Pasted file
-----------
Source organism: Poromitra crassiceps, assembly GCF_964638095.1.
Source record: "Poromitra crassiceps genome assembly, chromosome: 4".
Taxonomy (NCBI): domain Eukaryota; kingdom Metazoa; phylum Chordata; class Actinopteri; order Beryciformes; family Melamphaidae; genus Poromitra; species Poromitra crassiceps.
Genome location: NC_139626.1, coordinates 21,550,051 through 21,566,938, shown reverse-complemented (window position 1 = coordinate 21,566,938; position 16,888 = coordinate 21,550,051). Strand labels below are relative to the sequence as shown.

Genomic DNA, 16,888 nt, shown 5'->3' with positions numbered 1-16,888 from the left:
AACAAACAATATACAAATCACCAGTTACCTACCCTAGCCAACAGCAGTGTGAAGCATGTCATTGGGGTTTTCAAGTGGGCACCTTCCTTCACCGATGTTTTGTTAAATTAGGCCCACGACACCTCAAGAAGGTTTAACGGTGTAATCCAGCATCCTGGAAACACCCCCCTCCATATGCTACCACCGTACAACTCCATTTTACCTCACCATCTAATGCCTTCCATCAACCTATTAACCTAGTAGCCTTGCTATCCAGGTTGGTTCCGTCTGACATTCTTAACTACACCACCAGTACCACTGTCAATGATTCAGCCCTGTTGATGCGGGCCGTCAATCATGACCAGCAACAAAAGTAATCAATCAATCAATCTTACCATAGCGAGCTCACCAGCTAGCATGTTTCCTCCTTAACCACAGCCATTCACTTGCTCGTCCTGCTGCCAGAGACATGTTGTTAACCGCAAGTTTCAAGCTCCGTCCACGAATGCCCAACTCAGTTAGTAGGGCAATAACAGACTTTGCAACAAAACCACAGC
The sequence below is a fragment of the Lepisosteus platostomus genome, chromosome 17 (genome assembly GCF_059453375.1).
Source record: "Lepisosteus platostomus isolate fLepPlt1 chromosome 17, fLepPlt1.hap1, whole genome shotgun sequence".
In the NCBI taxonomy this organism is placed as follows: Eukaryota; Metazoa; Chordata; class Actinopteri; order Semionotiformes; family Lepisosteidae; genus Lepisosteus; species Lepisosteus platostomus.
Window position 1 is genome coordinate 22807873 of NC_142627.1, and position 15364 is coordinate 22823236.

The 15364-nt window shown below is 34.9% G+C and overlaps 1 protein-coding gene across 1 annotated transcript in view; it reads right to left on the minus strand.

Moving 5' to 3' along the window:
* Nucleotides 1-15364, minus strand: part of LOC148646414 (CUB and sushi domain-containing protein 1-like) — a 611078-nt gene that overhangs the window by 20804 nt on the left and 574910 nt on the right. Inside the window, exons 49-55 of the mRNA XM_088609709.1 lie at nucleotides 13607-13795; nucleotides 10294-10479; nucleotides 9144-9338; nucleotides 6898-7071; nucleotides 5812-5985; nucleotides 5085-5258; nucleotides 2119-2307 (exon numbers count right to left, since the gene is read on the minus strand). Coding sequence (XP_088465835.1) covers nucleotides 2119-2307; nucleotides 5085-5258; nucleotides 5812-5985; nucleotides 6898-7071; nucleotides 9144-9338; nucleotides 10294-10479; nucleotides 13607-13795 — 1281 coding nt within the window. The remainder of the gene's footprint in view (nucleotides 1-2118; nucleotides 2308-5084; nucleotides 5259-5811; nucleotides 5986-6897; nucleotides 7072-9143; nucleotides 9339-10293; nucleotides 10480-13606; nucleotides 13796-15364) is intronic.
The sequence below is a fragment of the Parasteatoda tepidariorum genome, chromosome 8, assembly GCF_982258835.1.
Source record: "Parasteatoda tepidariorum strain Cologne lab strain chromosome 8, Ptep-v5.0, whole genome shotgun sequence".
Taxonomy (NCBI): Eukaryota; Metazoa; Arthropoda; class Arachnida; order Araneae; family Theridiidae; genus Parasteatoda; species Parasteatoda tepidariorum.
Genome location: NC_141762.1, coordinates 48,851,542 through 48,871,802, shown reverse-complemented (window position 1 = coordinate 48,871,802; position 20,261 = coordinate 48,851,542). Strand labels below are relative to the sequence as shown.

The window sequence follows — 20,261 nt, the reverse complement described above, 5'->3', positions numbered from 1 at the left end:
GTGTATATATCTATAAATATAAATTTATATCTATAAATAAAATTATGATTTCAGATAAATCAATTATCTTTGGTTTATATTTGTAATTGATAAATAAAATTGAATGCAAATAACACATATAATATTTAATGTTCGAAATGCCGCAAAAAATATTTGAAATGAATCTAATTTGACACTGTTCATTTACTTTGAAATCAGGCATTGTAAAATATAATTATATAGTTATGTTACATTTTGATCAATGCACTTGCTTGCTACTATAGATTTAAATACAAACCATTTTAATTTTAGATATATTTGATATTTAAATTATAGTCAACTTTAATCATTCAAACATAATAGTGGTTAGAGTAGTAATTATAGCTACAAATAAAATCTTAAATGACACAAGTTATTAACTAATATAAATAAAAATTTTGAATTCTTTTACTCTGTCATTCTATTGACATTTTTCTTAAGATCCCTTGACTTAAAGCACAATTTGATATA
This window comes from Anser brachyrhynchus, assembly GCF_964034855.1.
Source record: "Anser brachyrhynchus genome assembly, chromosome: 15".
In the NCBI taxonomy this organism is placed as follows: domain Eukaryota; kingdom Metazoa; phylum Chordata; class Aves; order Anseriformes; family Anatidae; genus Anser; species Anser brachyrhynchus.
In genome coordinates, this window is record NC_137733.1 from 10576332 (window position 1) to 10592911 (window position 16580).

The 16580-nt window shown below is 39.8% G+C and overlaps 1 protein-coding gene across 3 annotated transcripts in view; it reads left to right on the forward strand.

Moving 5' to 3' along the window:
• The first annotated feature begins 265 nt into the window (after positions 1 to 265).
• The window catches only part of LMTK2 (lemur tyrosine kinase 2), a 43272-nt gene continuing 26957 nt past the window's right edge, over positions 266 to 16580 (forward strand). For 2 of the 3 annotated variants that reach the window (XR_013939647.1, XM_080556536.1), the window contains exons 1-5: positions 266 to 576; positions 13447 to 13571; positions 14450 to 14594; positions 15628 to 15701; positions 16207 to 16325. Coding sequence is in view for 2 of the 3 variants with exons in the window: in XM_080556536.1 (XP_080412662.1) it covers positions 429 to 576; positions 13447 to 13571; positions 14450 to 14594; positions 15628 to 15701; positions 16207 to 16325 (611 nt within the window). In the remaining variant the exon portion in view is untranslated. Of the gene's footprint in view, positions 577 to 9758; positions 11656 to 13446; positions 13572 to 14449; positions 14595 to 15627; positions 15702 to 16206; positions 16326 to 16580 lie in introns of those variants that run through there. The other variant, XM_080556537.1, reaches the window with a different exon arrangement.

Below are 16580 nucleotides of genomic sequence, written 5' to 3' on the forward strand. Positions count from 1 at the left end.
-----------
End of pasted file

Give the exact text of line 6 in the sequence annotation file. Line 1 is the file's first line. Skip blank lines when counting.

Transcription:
AACAAACAATATACAAATCACCAGTTACCTACCCTAGCCAACAGCAGTGTGAAGCATGTCATTGGGGTTTTCAAGTGGGCACCTTCCTTCACCGATGTTTTGTTAAATTAGGCCCACGACACCTCAAGAAGGTTTAACGGTGTAATCCAGCATCCTGGAAACACCCCCCTCCATATGCTACCACCGTACAACTCCATTTTACCTCACCATCTAATGCCTTCCATCAACCTATTAACCTAGTAGCCTTGCTATCCAGGTTGGTTCCGTCTGACATTCTTAACTACACCACCAGTACCACTGTCAATGATTCAGCCCTGTTGATGCGGGCCGTCAATCATGACCAGCAACAAAAGTAATCAATCAATCAATCTTACCATAGCGAGCTCACCAGCTAGCATGTTTCCTCCTTAACCACAGCCATTCACTTGCTCGTCCTGCTGCCAGAGACATGTTGTTAACCGCAAGTTTCAAGCTCCGTCCACGAATGCCCAACTCAGTTAGTAGGGCAATAACAGACTTTGCAACAAAACCACAGC